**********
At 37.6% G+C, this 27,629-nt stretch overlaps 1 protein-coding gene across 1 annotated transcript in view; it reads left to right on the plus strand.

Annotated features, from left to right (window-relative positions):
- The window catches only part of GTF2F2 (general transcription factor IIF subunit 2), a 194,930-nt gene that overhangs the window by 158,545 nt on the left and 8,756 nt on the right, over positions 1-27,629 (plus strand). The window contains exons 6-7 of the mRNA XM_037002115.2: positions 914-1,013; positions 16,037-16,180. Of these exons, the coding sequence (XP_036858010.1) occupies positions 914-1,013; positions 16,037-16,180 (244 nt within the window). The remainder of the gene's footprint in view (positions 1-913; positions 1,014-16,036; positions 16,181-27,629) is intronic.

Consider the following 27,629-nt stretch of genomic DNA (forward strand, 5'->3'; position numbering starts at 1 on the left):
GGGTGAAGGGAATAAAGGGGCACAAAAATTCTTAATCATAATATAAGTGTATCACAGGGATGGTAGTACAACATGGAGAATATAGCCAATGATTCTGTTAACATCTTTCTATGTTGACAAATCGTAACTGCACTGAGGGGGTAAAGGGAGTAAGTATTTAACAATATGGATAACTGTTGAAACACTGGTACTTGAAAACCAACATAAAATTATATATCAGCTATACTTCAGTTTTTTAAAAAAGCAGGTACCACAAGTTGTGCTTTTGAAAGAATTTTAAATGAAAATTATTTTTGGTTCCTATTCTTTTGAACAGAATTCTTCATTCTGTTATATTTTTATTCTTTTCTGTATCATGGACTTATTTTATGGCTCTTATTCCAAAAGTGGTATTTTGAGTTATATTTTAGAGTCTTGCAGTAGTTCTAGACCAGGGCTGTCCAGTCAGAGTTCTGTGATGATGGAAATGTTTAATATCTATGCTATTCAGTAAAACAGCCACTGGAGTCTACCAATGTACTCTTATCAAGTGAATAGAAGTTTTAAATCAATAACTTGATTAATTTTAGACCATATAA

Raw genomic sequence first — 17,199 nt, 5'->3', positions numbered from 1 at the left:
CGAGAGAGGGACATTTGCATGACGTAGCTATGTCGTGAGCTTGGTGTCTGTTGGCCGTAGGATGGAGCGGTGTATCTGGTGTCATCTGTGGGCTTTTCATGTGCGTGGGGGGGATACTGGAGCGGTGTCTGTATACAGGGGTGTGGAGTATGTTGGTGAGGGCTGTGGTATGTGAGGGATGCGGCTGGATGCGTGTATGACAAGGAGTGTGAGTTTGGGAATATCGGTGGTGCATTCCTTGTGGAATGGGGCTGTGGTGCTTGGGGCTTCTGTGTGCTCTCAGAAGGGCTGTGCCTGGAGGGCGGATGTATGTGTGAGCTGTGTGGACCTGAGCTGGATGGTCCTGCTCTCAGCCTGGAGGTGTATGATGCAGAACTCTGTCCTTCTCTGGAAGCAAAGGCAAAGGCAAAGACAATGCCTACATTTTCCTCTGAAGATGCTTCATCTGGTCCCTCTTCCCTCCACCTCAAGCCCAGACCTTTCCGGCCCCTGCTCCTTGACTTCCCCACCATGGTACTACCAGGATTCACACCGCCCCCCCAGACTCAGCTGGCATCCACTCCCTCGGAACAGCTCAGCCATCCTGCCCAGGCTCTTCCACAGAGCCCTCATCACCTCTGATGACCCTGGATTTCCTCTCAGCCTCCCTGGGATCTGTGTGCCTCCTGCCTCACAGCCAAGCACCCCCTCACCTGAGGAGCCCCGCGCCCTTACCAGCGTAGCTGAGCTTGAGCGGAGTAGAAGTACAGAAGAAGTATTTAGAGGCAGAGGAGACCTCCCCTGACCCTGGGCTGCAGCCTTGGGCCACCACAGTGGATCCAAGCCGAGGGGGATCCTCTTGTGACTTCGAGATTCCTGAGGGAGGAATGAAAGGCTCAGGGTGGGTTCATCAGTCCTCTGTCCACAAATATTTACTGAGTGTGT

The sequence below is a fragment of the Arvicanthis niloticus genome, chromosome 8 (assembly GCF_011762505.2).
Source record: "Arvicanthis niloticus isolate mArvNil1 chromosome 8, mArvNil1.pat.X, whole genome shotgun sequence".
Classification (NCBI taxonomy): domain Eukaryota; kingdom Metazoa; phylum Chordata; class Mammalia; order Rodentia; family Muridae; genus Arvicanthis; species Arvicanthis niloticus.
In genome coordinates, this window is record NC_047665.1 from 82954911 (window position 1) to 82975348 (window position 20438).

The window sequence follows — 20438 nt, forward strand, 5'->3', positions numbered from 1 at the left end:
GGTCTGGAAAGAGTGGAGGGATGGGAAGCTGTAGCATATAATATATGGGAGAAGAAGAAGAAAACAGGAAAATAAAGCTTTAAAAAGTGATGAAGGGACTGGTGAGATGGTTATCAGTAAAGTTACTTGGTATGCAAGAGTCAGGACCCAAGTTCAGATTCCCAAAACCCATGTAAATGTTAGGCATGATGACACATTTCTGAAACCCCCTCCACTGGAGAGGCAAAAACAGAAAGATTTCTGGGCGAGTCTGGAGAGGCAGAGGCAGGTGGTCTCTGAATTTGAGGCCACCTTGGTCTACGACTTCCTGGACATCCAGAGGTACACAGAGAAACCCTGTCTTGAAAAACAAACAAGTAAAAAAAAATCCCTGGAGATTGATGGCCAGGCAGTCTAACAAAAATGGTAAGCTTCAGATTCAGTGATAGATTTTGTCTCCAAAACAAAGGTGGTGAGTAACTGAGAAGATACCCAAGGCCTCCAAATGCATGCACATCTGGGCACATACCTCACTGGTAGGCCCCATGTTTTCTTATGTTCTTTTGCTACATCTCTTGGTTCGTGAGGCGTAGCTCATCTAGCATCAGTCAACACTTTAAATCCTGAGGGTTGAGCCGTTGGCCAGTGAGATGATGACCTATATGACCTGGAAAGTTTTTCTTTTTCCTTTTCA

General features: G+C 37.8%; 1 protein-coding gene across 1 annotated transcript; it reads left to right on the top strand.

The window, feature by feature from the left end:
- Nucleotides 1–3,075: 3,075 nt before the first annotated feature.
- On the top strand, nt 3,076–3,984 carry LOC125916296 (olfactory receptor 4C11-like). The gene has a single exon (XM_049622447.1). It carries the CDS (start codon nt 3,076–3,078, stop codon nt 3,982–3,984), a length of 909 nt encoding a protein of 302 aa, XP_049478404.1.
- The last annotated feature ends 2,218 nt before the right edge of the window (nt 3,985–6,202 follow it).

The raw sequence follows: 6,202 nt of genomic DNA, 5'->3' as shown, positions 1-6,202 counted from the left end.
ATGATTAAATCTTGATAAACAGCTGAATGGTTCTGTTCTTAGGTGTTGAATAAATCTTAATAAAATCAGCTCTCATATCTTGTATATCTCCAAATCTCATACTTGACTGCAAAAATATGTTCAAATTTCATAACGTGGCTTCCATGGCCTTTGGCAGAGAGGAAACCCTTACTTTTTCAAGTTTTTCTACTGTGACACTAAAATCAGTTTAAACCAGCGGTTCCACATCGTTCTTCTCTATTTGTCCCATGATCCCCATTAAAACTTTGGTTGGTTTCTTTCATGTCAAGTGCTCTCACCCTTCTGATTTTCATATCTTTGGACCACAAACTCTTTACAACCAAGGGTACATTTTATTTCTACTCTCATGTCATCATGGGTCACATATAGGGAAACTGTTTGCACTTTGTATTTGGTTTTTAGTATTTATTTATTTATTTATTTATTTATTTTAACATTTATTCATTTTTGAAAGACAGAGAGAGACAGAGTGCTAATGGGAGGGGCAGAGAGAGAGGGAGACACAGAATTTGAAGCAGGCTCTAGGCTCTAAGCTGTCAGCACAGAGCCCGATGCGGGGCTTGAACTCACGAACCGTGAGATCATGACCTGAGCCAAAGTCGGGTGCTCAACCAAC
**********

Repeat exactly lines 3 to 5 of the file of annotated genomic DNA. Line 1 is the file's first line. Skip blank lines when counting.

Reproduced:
- The window catches only part of GTF2F2 (general transcription factor IIF subunit 2), a 194,930-nt gene that overhangs the window by 158,545 nt on the left and 8,756 nt on the right, over positions 1-27,629 (plus strand). The window contains exons 6-7 of the mRNA XM_037002115.2: positions 914-1,013; positions 16,037-16,180. Of these exons, the coding sequence (XP_036858010.1) occupies positions 914-1,013; positions 16,037-16,180 (244 nt within the window). The remainder of the gene's footprint in view (positions 1-913; positions 1,014-16,036; positions 16,181-27,629) is intronic.

Consider the following 27,629-nt stretch of genomic DNA (forward strand, 5'->3'; position numbering starts at 1 on the left):
GGGTGAAGGGAATAAAGGGGCACAAAAATTCTTAATCATAATATAAGTGTATCACAGGGATGGTAGTACAACATGGAGAATATAGCCAATGATTCTGTTAACATCTTTCTATGTTGACAAATCGTAACTGCACTGAGGGGGTAAAGGGAGTAAGTATTTAACAATATGGATAACTGTTGAAACACTGGTACTTGAAAACCAACATAAAATTATATATCAGCTATACTTCAGTTTTTTAAAAAAGCAGGTACCACAAGTTGTGCTTTTGAAAGAATTTTAAATGAAAATTATTTTTGGTTCCTATTCTTTTGAACAGAATTCTTCATTCTGTTATATTTTTATTCTTTTCTGTATCATGGACTTATTTTATGGCTCTTATTCCAAAAGTGGTATTTTGAGTTATATTTTAGAGTCTTGCAGTAGTTCTAGACCAGGGCTGTCCAGTCAGAGTTCTGTGATGATGGAAATGTTTAATATCTATGCTATTCAGTAAAACAGCCACTGGAGTCTACCAATGTACTCTTATCAAGTGAATAGAAGTTTTAAATCAATAACTTGATTAATTTTAGACCATATAA